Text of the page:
Below Jebel Madhbah, to the north, lies a valley called Wadi Musa – Arabic for the “Valley of Moses”. For years this valley was an important trade route through the Shara Mountains and by Roman times the splendid city of Petra had been built here. In the twelfth century, Crusaders from European countries such as France and England conquered Jerusalem and set up a Christian kingdom in what is now Israel. In order to protect Christian interests in the region, the Knights Templar, briefly occupied the ruined city of Petra and built a series of forts to protect the trading route that ran through the Wadi Musa.

According to the Arab chronicler Numairi, who wrote around AD 1300, these knights discovered a sealed cave at Jebel Madhbah where they found “treasures of pure gold, precious stones and a golden chest.”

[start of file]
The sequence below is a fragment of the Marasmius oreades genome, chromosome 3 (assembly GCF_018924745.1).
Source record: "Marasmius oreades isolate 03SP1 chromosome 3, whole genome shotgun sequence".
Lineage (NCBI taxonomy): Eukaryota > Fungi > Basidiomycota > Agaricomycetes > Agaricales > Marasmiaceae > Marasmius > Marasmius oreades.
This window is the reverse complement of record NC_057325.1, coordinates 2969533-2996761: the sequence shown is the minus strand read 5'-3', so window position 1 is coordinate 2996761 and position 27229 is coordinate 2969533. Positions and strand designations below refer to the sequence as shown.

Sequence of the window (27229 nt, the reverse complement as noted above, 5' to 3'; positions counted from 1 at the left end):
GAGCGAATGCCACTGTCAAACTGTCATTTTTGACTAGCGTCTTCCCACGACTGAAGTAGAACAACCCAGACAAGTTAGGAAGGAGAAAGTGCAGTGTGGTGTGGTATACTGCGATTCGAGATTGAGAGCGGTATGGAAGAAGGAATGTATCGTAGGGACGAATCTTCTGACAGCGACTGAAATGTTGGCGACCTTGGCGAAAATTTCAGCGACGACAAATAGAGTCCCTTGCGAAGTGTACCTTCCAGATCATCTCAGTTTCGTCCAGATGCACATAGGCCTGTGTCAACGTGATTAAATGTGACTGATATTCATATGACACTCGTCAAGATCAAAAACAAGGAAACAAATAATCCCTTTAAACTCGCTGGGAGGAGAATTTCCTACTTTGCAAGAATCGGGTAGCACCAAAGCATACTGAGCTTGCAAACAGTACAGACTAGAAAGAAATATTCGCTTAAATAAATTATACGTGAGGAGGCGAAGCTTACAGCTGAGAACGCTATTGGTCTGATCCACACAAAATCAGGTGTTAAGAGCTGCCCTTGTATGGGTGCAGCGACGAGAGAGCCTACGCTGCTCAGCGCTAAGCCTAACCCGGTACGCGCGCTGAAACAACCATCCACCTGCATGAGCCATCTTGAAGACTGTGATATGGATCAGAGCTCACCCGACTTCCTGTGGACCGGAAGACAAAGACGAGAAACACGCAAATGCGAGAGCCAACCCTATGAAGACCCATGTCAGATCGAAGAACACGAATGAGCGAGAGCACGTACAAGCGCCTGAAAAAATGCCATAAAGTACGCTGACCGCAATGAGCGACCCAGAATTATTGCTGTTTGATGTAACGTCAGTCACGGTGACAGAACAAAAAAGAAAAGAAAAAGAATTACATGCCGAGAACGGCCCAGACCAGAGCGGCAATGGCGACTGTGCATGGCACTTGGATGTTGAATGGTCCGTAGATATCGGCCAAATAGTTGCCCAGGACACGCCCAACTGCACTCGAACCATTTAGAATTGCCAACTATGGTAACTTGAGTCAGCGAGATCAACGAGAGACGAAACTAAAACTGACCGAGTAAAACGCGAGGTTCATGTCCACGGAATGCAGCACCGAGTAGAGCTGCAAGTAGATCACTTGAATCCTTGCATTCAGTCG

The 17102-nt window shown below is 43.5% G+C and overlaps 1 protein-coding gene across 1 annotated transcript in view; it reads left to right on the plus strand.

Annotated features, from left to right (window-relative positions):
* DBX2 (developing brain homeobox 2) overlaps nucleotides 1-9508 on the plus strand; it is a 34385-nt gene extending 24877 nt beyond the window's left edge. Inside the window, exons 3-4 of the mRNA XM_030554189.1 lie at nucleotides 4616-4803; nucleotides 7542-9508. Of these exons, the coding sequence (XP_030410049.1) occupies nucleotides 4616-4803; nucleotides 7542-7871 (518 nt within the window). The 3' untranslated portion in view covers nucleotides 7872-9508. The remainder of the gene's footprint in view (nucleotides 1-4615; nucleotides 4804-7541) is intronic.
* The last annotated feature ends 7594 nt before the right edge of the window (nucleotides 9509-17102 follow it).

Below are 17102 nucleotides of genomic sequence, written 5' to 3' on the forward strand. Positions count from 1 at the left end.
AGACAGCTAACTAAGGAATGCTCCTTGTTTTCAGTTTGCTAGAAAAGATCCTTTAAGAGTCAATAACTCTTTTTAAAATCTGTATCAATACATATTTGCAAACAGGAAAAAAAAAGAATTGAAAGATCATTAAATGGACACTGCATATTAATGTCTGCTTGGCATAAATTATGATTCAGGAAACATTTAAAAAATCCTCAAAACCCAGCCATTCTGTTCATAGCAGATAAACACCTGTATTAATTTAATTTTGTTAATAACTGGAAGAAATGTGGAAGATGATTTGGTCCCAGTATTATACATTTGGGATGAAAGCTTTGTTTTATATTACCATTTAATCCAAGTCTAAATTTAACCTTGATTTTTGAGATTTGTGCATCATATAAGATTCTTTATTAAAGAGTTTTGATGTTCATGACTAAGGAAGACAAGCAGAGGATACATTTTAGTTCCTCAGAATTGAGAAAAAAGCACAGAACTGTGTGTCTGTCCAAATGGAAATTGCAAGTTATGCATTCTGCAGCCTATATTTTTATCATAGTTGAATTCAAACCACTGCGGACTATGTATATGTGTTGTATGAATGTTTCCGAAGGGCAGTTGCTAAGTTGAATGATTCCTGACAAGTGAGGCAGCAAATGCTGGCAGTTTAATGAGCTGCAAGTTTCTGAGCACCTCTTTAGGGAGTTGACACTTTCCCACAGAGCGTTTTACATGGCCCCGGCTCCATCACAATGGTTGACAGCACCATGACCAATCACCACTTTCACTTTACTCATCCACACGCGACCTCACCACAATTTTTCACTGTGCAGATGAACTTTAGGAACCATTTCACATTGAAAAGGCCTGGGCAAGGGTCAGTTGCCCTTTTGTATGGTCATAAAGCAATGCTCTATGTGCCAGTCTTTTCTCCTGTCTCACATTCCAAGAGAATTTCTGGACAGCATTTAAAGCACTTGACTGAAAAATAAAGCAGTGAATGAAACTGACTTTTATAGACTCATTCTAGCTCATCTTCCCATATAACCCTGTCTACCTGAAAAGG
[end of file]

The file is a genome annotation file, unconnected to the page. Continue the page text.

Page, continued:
There was no specific reference to the Ark of the Covenant, but the knights claimed that these were holy relics that had belonged to the ancient Israelites. Numairi describes the chest as being made from paneled gold with two winged figures on the lid which he describes as being similar to ancient statues that still survived in his native Egypt. Unfortunately, he does not give the dimensions of the chest, which may have been any size. If it was large, however, it does sound very similar to the Ark. In fact, according to the Bible the Ark was made shortly after the Israelites had left Egypt and, as they had been enslaved there for generations, their craftsmen may well have been influenced by Egyptian art.